There's also a benefit to the DM in that sometimes your players will put together something more fantastic than you were planning yourself, and if it makes sense to them then you have a green flag to run with it all the way to the conclusion.

Now this almost always goes somewhere interesting with older players, but with kids I have found they just don't care. A simple mystery is fine but they don't care about deep, layered conspiracies or really even gray areas and betrayals - they want to play the Avengers, or the Autobots, or GI Joe, or Aragorn and Legolas - not the X-Files, or the newer Battlestar Galactica, or the Sopranos - save that for later. The tweens-to-teens group in my experience is looking for a pretty clear division of good and evil and a clear opponent to deal with. The closest you might get to the mysterious campaign is in exploring a new environment - wrecked space travellers or fantasy heroes or the like - OR - a Secret Invasion Lite type approach which they were at least exposed to while watching the Avengers cartoon. To me this isn't a problem to be solved - it's a preference to be enjoyed while it lasts!

The Goal
So anyway, there's my thoughts on this particular tool in the GM Toolkit. The different ages do have clearly different preferences in my experience but aside form this different groups have different preference mixes - and tolerance mixes. With my main group too much fuzziness just annoys them, and there is an implied promise that most of it will be revealed in the end to get them to go along with the secrets. It's good to know your group and how they will handle these kinds of shenanigans, but then again, the best way to discover that is start doing it and see where the game goes.


Barking Alien said...

Great post! This one line in particular had me thinking...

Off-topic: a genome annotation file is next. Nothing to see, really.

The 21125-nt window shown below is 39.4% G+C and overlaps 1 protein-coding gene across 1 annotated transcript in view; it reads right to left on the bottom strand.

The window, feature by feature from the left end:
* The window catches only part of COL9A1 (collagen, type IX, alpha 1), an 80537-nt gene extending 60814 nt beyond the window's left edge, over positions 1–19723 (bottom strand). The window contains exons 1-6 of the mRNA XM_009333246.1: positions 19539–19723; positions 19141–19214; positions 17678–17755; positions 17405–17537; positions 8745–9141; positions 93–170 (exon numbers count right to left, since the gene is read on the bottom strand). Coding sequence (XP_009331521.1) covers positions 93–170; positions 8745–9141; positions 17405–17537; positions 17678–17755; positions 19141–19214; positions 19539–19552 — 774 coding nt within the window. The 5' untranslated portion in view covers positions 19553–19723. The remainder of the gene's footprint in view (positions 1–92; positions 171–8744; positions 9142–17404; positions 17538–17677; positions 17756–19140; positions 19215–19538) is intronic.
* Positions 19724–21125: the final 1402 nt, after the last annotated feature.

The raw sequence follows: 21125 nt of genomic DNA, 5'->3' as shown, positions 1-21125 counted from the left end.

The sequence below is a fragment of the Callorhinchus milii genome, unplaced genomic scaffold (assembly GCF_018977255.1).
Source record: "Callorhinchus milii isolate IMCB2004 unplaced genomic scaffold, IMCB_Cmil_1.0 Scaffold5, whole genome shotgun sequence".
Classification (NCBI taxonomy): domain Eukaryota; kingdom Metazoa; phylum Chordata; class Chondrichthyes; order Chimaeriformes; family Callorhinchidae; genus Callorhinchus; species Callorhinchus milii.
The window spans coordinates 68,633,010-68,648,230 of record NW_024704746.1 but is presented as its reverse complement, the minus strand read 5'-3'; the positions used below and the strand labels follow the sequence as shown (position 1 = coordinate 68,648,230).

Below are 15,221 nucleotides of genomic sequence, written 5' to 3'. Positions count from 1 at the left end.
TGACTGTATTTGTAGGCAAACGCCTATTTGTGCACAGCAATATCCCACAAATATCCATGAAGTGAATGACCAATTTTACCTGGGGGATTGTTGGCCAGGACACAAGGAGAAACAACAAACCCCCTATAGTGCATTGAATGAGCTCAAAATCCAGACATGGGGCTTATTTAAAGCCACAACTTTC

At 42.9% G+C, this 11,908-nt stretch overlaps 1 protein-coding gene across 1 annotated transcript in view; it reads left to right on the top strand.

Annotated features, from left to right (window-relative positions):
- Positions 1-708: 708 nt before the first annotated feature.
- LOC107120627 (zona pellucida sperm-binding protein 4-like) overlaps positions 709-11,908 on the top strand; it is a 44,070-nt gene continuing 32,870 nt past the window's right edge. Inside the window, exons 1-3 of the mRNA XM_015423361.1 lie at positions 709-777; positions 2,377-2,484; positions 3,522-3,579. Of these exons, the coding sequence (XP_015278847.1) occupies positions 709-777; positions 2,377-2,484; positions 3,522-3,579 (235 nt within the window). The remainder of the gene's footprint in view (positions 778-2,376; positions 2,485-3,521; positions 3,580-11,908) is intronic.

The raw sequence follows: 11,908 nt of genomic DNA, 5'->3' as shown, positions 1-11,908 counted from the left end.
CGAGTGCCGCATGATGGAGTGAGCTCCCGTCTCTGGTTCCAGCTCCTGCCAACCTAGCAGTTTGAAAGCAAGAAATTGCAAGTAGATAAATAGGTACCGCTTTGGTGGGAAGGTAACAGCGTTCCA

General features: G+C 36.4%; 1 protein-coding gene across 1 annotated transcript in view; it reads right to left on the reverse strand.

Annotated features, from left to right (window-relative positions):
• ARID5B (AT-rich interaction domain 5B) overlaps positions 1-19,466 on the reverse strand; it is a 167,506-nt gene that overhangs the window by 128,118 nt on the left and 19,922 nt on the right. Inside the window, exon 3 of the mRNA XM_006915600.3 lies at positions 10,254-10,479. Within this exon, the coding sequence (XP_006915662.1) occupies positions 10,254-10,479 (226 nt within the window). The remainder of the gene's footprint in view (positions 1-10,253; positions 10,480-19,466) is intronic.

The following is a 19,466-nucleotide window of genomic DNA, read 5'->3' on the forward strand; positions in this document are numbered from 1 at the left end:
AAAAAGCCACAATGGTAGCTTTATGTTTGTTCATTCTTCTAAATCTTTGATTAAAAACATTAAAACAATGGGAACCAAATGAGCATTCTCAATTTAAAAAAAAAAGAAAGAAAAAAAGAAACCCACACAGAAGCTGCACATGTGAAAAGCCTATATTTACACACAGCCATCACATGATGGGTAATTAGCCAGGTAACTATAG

"With my main group too much fuzziness just annoys them, and there is an implied promise that most of it will be revealed in the end to get them to go along with the secrets."

I have played with exactly one group that simply didn't want fuzziness. They had no interest in research, investigating and detective work or otherwise dealing with mysteries or the mysterious. They were playing Superheroes with not one of them was a Batman type, nor did any of the players want to play one.

My current group is oddly opposite. They appreciate and even like the mysterious and at least two of them view themselves as the Batman type. There is at least one more who is playing an extremely intelligent, scientist type and the last a military/police type character, though he views his character as a cross between Captain America and Daredevil over Batman.

Now the funny thing is, this is how they view their characters but not necessarily how they actually are in play. Only one of them out right looks at the clues and tries to get more so he can figure out the answer to the mystery at hand. Our scientist focuses on the quickest and simplest way to take out opponents in battle. Our Cap/Daredevil guy is often our field leader, making quick decisions in combat but hanging back the rest of the time. Lastly there's our overthinking, speculative, my-own-view-of-things-supercedes-what-is-actually-happening guy. With him, well, he tries to Batman the mysteries but instead seems to Baron Münchhausen them.

The seeds you plant in an RPG, given the proper care and nuturing by both the GM and players, can grow into beautiful forest of adventure and enjoyment for all.

However, to both carry forth and twist the metaphor, they can also be exposed to the mutating radiation of paranoia and letting your imagination run wild without paying attention to your fellow gamers and result in Audrey from 'Little Shop of Horrors'.

You have been warned. ;)

Jeremy said...

Münchhausen and Audrey... I like the cut of your jib sir.

Barking Alien said...

Thank ya kindly. :)